When Air Force One and a succession of presidential planes descended on the colonial coastal city of Cartagena during a sultry afternoon in April, Colombia’s president Juan Manuel Santos had good reason to feel victorious. Casually dressed and with a constant beaming smile, Santos laid on the hospitality for US president Barack Obama and 30 other heads of state gathered for the Summit of the Americas meeting watched by 1,420 journalists.
It was arguably the most important international event hosted by Colombia in recent history. Within Cartagena’s coral ramparts and on top of its 17th century stone fortress, Santos wined and dined his illustrious guests with carefully orchestrated pomp and fanfare. Not that any corners were cut when it came to security. Helicopters circled above, snipers perched on terracotta rooftops and hundreds of US secret service agents and 20,000 Colombian police stood guard on street corners, in hotel lobbies and along the city’s main coastal road.
Apart from presidential motorcades flanked by police motorbike escorts shuttling dignitaries from their hotels to air-conditioned conference halls, there were few cars on the city’s roads, which had been shut off to local traffic. The cobbled narrow streets of Cartagena’s historic quarter – normally bustling with street vendors, tropical fruit sellers and locals drinking coffee – were eerily quiet.
For Santos, this was Colombia’s coming out party and a chance to make its presence felt on the world stage. The Summit provided Santos with the perfect opportunity to showcase the nation’s transformation from near narco-state to a rising regional power and new economic player in Latin America. It also symbolised the reorientation of Colombia’s foreign policy since Santos came to power in August 2010. Under him, Colombia has shifted away from a US-centric foreign policy to playing a more active role in the region and beyond.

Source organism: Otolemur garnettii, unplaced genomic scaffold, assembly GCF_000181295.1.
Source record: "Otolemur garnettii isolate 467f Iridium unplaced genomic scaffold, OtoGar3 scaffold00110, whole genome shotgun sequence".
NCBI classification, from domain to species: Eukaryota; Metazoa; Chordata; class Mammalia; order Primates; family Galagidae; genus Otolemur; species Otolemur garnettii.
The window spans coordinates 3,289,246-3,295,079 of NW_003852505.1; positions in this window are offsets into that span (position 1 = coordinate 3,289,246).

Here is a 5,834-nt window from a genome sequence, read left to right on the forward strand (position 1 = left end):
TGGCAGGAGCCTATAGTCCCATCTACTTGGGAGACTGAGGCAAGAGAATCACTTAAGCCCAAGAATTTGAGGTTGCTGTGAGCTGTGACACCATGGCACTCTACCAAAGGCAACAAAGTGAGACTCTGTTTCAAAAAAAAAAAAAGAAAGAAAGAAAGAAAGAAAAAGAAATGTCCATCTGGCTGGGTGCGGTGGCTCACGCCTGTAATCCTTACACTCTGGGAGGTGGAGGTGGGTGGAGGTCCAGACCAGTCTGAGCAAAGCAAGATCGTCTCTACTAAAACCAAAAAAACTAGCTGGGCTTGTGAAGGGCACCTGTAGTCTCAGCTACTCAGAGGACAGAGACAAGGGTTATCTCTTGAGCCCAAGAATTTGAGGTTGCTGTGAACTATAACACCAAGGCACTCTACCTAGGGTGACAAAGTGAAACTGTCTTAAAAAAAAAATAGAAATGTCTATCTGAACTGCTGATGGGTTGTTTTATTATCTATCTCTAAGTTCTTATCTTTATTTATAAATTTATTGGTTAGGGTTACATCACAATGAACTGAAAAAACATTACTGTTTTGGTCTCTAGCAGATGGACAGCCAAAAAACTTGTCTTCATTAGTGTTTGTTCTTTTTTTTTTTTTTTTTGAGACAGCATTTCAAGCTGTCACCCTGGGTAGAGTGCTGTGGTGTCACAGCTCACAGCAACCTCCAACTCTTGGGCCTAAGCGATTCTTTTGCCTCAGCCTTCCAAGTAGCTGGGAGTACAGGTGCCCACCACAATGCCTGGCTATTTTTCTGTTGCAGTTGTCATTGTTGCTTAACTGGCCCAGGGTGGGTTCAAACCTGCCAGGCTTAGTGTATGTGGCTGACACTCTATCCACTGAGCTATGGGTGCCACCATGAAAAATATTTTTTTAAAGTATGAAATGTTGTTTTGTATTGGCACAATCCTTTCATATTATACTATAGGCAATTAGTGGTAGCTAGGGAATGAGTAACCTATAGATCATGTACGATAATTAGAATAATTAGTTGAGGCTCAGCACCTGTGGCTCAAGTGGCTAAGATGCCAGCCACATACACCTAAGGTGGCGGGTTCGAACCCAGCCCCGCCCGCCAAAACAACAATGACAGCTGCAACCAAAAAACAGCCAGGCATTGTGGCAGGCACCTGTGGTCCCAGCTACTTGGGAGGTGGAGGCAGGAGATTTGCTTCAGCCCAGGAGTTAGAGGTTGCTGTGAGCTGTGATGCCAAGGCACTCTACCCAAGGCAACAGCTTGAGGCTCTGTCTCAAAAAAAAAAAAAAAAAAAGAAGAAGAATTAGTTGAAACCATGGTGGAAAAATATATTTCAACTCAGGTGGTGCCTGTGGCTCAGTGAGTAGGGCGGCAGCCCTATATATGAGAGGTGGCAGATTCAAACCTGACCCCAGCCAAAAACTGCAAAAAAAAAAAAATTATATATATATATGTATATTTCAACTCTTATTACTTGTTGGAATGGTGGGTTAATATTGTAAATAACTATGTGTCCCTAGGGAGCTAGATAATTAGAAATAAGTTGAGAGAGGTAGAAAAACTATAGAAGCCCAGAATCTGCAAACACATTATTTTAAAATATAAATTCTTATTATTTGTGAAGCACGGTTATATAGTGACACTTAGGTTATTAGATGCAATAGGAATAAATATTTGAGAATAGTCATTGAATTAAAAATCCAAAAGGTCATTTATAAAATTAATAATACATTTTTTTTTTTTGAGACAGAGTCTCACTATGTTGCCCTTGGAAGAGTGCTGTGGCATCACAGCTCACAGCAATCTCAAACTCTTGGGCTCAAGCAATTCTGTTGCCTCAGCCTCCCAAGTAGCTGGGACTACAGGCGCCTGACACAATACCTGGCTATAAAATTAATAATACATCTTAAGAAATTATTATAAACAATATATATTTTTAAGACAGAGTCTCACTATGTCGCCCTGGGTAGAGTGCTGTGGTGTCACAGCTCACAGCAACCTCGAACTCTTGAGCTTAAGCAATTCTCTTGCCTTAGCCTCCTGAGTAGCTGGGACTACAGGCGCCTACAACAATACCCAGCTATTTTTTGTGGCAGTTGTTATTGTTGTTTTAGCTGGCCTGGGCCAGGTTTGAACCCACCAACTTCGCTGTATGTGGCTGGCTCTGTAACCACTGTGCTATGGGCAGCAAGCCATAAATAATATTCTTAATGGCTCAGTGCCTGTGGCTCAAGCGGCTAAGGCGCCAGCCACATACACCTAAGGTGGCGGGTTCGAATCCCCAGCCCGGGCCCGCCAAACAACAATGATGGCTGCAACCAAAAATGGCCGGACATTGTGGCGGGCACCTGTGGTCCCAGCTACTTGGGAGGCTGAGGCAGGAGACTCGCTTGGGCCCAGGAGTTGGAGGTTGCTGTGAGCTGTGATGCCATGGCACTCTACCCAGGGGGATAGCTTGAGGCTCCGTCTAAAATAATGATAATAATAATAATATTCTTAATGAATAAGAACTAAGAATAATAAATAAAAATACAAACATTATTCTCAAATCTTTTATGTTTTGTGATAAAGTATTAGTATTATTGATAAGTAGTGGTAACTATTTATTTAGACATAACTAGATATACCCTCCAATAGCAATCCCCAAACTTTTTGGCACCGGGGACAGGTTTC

“We have been known as the Tibet of South America. We have decided to get down from the mountains. We are no longer isolated,” says María Teresa Aya, who is in charge of training Colombia’s diplomats at the Diplomatic Academy of the Foreign Ministry. This descent from the Andes, to borrow Aya’s metaphor, is largely due to a waning guerrilla insurgency and a fast-growing economy. Both have given the nation of nearly 46 million people – Latin America’s third most populous – a newfound confidence that is driving it to flex its diplomatic muscles.
Over the past decade, a US-backed military offensive against Colombia’s largest rebel group, the Revolutionary Armed Forces of Colombia (Farc), has seen the left-wing group placed on the back foot, its ranks reduced by half to around 9,000 fighters and government forces regain control of some guerrilla strongholds.
Francisco Coy, a former ambassador who now heads the exquisitely named “territorial sovereignty and border development division” at Colombia’s Ministry of External Relations, says improved security has allowed the country to revise its traditionally insular outlook and position in the world.
“Colombia went through some periods when the security issue was an obvious overriding priority; it almost monopolised policy,” says Coy in measured tones. “There’s been a historical tendency for us to look inwards. But today, there’s a much more diverse foreign policy agenda. I think for the first time there’s a growing awareness that Colombia is a bigger country in all senses than was previously thought.”
Economics is driving the changes in Colombia’s foreign policy as much as politics. Its more assertive role in regional affairs and its desire to forge new trade ties, in particular with Asia, is also a reflection of its booming economy and an aim to become the region’s leading provider of electricity. Colombia’s underexploited oil and mineral reserves, coupled with its business-friendly climate and stable government, make the country a magnet for overseas backers. Over the last eight years, foreign direct investment has risen almost tenfold to €10bn. And with Colombia’s robust growth – the economy grew nearly 6 per cent last year – some are betting that Colombia could soon overtake Argentina to become South America’s second-largest economy.